Optional forestry units. The following lecture or seminar units will probably be offered: inventory; silviculture and harvesting I (tropical rain forest); silviculture and harvesting II (indigenous eucalypt forest); trade and development economics; transportation economics; tropical plantation forestry.
Substantial essay. The substantial essay must show wide reading and understanding as well as evidence of critical analysis or appropriate use of advanced techniques. Both the quality of the essay and the results of examinations will be taken into account in awarding the degree.
Duration. A full-time candidate for the degree by course work must pursue the prescribed course of study for one calendar year (I March to 28 February).
Post-graduate research programmes do not meet some of the greatest needs of developing countries. In large part, the need is not to extend the boundaries of knowledge, but to apply and integrate relevant and scientific data.
Young scientists are led to think of research in terms of sophisticated equipment that will rarely be available to then when they return home. At worst, they come to shun broad-based applied projects and to assume that no worthwhile research can be done unless a well equipped laboratory or field station is available.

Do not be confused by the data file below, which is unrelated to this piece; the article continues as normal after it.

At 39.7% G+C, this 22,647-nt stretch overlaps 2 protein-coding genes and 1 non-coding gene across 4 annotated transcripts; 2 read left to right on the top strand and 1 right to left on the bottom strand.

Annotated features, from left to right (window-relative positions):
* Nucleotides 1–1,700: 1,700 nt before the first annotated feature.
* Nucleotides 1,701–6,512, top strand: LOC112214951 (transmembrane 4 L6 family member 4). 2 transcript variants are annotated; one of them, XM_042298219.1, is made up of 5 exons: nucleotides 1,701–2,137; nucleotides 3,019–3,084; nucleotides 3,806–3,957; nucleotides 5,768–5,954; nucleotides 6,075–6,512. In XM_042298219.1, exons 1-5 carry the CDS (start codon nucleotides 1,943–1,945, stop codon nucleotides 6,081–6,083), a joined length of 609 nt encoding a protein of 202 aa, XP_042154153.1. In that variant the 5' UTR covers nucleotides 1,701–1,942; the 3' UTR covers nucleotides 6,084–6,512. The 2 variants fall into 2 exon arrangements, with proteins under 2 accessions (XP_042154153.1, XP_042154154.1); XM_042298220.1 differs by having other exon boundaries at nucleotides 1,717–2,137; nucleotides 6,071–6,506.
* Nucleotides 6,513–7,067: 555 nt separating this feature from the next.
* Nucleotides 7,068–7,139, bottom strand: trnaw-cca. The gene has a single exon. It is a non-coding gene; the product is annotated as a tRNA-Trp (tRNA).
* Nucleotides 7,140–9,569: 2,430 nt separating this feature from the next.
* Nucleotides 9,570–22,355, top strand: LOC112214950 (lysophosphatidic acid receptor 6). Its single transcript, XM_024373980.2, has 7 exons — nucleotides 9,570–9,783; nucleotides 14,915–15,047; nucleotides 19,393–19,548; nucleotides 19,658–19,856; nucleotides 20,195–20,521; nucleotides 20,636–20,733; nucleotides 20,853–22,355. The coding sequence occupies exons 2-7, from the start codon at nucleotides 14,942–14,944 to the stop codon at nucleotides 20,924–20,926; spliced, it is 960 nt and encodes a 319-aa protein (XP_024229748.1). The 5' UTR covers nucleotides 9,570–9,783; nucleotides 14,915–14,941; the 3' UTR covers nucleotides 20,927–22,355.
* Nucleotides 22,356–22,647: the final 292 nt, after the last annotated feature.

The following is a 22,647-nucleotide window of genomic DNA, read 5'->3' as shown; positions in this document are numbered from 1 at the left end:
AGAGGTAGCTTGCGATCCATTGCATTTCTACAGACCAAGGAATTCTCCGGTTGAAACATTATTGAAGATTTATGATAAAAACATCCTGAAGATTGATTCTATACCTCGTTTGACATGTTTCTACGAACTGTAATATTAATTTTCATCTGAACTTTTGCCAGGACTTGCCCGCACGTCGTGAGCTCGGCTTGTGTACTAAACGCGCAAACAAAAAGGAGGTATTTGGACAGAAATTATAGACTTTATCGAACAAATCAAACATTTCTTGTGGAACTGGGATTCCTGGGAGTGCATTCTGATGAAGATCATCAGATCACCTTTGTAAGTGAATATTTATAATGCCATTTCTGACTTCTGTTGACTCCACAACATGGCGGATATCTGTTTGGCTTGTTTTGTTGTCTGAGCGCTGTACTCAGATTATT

That such a post-graduate course work degree is seen to be appropriate is perhaps evidenced by the enrolment of eleven students from eight developing countries in the (1980) course (Burma, Cyprus, India, Indonesia, Malaysia, Pakistan, Singapore, Tanzania), whereas thirteen students had been enrolled for the Ph.D. and M.Sc. (by research), respectively, during the whole period 1975-80.
Academic standards frequently become an issue with regard to students from developing countries. The first problem arises when admission to candidature is considered. At many universities in the British tradition, a first-class or upper second-class honours degree (or equivalent) is required but is very often not held by applicants. Such students lacking the entrance qualification are often enrolled in a preliminary or qualifying course, whereby, through guided reading and attendance at lectures, they can attain the required standard. Two problems can still arise. Some students perform quite creditably in the qualifying course, yet, for one reason or another, do not proceed to enrol for the M.Sc. They then leave the university with no recognition for their year's work. Other students succeed in their qualifying course but at its conclusion are forced by some circumstance to seek post-graduate enrolment at another university. That other university may not recognize the successful completion of the qualifying course because no formal certificate is issued in connection with it. The Australian National University has recently decided to award a Graduate Diploma in Science (G.Dip.Sc.) to students who perform satisfactorily in a course equivalent to the old qualifying programme. Completion of the course with sufficient distinction will also serve as a qualification of enrolment for the M.Sc.